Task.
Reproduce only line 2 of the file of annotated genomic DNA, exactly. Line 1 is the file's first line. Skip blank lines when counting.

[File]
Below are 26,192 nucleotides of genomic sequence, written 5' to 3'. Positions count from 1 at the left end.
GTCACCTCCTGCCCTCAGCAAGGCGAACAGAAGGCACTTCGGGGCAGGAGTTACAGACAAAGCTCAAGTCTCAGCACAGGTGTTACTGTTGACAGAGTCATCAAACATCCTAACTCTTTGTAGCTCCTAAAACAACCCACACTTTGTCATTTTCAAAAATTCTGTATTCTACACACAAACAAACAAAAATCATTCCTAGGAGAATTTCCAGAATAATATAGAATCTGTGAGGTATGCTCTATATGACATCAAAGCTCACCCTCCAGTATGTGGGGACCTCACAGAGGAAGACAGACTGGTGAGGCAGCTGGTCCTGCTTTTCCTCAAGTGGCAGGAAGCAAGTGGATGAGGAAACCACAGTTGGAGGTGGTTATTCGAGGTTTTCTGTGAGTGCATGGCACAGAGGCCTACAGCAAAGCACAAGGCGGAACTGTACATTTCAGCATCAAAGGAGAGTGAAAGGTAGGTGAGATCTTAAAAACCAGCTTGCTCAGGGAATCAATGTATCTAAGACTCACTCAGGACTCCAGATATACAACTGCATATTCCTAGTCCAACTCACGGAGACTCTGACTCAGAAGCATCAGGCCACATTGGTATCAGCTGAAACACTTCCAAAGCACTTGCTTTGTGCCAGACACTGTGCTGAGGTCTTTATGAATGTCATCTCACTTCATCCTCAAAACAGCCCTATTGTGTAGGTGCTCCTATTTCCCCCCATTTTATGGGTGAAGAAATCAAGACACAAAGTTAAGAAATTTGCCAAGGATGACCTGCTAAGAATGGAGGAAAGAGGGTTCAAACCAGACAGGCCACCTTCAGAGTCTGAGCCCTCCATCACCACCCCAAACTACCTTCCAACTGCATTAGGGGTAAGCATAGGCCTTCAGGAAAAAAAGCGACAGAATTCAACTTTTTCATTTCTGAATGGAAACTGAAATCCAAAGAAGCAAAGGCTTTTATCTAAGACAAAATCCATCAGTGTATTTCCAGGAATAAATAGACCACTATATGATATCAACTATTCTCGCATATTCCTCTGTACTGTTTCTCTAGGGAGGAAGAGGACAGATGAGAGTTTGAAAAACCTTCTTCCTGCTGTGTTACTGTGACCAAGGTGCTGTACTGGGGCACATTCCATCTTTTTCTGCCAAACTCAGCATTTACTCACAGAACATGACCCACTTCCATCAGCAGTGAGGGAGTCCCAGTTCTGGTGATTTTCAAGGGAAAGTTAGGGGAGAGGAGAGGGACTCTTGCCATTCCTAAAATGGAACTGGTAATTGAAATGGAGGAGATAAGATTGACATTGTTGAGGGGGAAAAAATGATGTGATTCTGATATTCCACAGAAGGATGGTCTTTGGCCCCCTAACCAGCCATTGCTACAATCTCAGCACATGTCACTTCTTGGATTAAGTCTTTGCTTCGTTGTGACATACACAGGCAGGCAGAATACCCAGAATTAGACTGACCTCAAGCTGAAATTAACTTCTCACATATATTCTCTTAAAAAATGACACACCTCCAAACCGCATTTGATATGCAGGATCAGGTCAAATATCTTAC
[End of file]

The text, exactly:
GTCACCTCCTGCCCTCAGCAAGGCGAACAGAAGGCACTTCGGGGCAGGAGTTACAGACAAAGCTCAAGTCTCAGCACAGGTGTTACTGTTGACAGAGTCATCAAACATCCTAACTCTTTGTAGCTCCTAAAACAACCCACACTTTGTCATTTTCAAAAATTCTGTATTCTACACACAAACAAACAAAAATCATTCCTAGGAGAATTTCCAGAATAATATAGAATCTGTGAGGTATGCTCTATATGACATCAAAGCTCACCCTCCAGTATGTGGGGACCTCACAGAGGAAGACAGACTGGTGAGGCAGCTGGTCCTGCTTTTCCTCAAGTGGCAGGAAGCAAGTGGATGAGGAAACCACAGTTGGAGGTGGTTATTCGAGGTTTTCTGTGAGTGCATGGCACAGAGGCCTACAGCAAAGCACAAGGCGGAACTGTACATTTCAGCATCAAAGGAGAGTGAAAGGTAGGTGAGATCTTAAAAACCAGCTTGCTCAGGGAATCAATGTATCTAAGACTCACTCAGGACTCCAGATATACAACTGCATATTCCTAGTCCAACTCACGGAGACTCTGACTCAGAAGCATCAGGCCACATTGGTATCAGCTGAAACACTTCCAAAGCACTTGCTTTGTGCCAGACACTGTGCTGAGGTCTTTATGAATGTCATCTCACTTCATCCTCAAAACAGCCCTATTGTGTAGGTGCTCCTATTTCCCCCCATTTTATGGGTGAAGAAATCAAGACACAAAGTTAAGAAATTTGCCAAGGATGACCTGCTAAGAATGGAGGAAAGAGGGTTCAAACCAGACAGGCCACCTTCAGAGTCTGAGCCCTCCATCACCACCCCAAACTACCTTCCAACTGCATTAGGGGTAAGCATAGGCCTTCAGGAAAAAAAGCGACAGAATTCAACTTTTTCATTTCTGAATGGAAACTGAAATCCAAAGAAGCAAAGGCTTTTATCTAAGACAAAATCCATCAGTGTATTTCCAGGAATAAATAGACCACTATATGATATCAACTATTCTCGCATATTCCTCTGTACTGTTTCTCTAGGGAGGAAGAGGACAGATGAGAGTTTGAAAAACCTTCTTCCTGCTGTGTTACTGTGACCAAGGTGCTGTACTGGGGCACATTCCATCTTTTTCTGCCAAACTCAGCATTTACTCACAGAACATGACCCACTTCCATCAGCAGTGAGGGAGTCCCAGTTCTGGTGATTTTCAAGGGAAAGTTAGGGGAGAGGAGAGGGACTCTTGCCATTCCTAAAATGGAACTGGTAATTGAAATGGAGGAGATAAGATTGACATTGTTGAGGGGGAAAAAATGATGTGATTCTGATATTCCACAGAAGGATGGTCTTTGGCCCCCTAACCAGCCATTGCTACAATCTCAGCACATGTCACTTCTTGGATTAAGTCTTTGCTTCGTTGTGACATACACAGGCAGGCAGAATACCCAGAATTAGACTGACCTCAAGCTGAAATTAACTTCTCACATATATTCTCTTAAAAAATGACACACCTCCAAACCGCATTTGATATGCAGGATCAGGTCAAATATCTTAC